Today marks the launch of MechWarrior 5: Mercenaries on Windows PC, which is a pretty big deal for any gamer who likes blasting massive robots to bits. This is one of many video games based on the biggest Western mech-combat franchise out there, BattleTech, but most of the recent games have landed in tactical, top-down territory.
That befits a series that began life as a tabletop strategy game, but any hardcore PC gamer who came up in the ’90s remembers when the series’ bombastic, first-person offshoot, MechWarrior, debuted as a drool-worthy highlight of the 3D-gaming revolution. And it’s been a while since we’ve seen a traditional MechWarrior campaign game: 17 years.
As such, you can’t take a single mecha-stomp through MechWarrior 5‘s gameplay without trampling some fields of nostalgia. For some players, that rewind may go back to 2002’s MechWarrior 4: Mercenaries. For others, it’s a brief rewind to 2013’s MechWarrior Online, an MMO that’s still in operation and resembles MW5:M.
My personal rewind goes further. I’m not a BattleTech or MechWarrior expert by any stretch; far from it. (And I never played MechWarrior Online.) But my early ’90s exposure to the franchise by way of a mall entertainment center was enough to have me suiting up, quite elaborately, to test MechWarrior 5 ahead of its launch today—and to offer my altogether positive impressions.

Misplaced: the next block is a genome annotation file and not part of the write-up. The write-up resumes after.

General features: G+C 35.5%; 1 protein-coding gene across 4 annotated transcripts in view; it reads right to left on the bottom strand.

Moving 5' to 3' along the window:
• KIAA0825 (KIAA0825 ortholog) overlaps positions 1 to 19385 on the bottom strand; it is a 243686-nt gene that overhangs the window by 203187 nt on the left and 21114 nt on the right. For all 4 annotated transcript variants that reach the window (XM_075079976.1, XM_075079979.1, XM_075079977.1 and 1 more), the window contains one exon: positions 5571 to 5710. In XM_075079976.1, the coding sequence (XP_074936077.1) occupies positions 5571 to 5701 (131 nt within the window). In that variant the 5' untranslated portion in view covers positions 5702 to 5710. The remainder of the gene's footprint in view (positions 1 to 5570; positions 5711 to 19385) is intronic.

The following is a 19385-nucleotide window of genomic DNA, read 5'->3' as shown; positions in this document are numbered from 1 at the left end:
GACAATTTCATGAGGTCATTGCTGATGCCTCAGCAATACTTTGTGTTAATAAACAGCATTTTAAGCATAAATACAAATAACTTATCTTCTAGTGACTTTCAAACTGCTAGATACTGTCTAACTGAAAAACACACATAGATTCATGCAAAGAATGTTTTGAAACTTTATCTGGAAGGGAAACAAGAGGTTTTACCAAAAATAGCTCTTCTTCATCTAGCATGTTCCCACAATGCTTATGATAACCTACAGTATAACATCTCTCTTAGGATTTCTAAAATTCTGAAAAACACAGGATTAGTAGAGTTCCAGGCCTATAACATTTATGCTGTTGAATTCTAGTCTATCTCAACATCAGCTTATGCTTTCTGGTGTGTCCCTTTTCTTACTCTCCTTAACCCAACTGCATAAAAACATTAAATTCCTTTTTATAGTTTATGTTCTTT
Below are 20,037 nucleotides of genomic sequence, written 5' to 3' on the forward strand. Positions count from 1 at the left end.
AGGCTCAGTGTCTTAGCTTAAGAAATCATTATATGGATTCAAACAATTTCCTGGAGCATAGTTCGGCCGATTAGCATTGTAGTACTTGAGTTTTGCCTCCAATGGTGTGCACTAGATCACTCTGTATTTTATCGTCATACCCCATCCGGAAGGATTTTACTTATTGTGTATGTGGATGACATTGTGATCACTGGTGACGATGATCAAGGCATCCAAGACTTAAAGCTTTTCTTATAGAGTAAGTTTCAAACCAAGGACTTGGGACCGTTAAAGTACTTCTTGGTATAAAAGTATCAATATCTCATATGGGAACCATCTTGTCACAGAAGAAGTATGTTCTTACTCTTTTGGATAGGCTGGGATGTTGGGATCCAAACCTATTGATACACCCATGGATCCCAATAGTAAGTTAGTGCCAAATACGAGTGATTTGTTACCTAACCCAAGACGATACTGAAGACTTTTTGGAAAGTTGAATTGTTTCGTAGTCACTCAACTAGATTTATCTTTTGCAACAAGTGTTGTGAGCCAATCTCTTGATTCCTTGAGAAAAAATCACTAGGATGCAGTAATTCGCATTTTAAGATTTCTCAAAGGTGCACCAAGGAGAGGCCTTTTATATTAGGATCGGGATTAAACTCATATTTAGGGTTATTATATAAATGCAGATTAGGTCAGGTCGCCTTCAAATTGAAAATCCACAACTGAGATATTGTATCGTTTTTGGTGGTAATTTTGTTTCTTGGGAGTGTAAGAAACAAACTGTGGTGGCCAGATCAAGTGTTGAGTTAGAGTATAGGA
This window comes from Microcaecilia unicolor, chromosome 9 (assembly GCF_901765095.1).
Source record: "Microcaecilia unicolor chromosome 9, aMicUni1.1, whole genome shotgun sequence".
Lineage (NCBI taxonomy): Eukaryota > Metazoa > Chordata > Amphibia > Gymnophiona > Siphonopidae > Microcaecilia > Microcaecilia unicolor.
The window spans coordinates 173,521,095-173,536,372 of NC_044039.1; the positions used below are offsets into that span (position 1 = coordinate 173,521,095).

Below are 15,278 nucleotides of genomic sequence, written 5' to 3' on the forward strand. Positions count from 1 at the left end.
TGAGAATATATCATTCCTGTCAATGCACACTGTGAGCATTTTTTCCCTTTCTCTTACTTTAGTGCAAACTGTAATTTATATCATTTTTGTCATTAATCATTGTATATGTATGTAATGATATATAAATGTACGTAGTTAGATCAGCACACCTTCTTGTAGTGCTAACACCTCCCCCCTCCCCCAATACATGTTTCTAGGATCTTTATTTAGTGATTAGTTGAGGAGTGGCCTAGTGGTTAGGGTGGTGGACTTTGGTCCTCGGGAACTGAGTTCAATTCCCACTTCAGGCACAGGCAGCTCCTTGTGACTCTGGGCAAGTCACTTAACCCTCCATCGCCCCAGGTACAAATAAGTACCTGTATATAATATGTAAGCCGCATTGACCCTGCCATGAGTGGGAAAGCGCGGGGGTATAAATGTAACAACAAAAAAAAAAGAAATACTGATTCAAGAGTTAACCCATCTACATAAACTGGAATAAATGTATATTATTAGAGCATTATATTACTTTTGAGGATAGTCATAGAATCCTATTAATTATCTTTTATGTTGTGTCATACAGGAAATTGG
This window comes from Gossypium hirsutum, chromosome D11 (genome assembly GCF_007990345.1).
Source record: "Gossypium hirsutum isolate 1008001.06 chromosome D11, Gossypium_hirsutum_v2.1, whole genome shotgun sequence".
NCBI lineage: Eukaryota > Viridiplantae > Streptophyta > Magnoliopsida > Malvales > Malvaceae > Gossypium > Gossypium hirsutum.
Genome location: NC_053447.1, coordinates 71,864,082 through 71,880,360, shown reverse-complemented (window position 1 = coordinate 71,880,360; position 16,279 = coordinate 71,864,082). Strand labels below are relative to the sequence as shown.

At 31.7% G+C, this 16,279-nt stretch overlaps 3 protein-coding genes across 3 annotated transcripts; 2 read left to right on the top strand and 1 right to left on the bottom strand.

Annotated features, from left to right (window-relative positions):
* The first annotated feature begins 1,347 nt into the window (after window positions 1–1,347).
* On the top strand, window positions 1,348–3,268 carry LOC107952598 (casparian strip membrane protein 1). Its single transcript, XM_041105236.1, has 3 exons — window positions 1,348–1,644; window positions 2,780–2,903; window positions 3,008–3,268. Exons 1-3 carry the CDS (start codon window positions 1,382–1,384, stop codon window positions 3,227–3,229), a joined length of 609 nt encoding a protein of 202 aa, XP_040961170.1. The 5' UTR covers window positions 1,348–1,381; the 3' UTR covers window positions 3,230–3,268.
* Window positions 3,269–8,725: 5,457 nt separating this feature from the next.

A major reason I’m writing this is because I came into custody of a Thrustmaster T.16000M FCS kit in preparation for another game launch: the 2020 version of Microsoft Flight Simulator (which I tested in preview form in September). Its closed tech alpha test will soon begin, smothered with non-disclosure agreements, and that’ll likely benefit from controls other than keyboard and mouse. To that aim, Thrustmaster kindly sent a loaner kit for the aforementioned HOTAS (“Hands-On Throttle And Stick”) rig, which includes a button-smothered pair of joystick and throttle, along with a robust foot-controlled rudder.
When the kit arrived, I didn’t yet have MSFS access in my inbox. Instead, I noticed an email about MechWarrior 5, whose pre-release version landed at my home office while I was on a Thanksgiving vacation. There had been an internal update, the email read, to get the game up to snuff for owners of HOTAS equipment. That included a “plug-and-play” patch for the T.16000M FCS.
I connected the joystick and throttle (without the rudder, MSRP $160, but can be found for less), positioned them on my desk, and booted the game. And my head started spinning. I’ve done this before, I thought.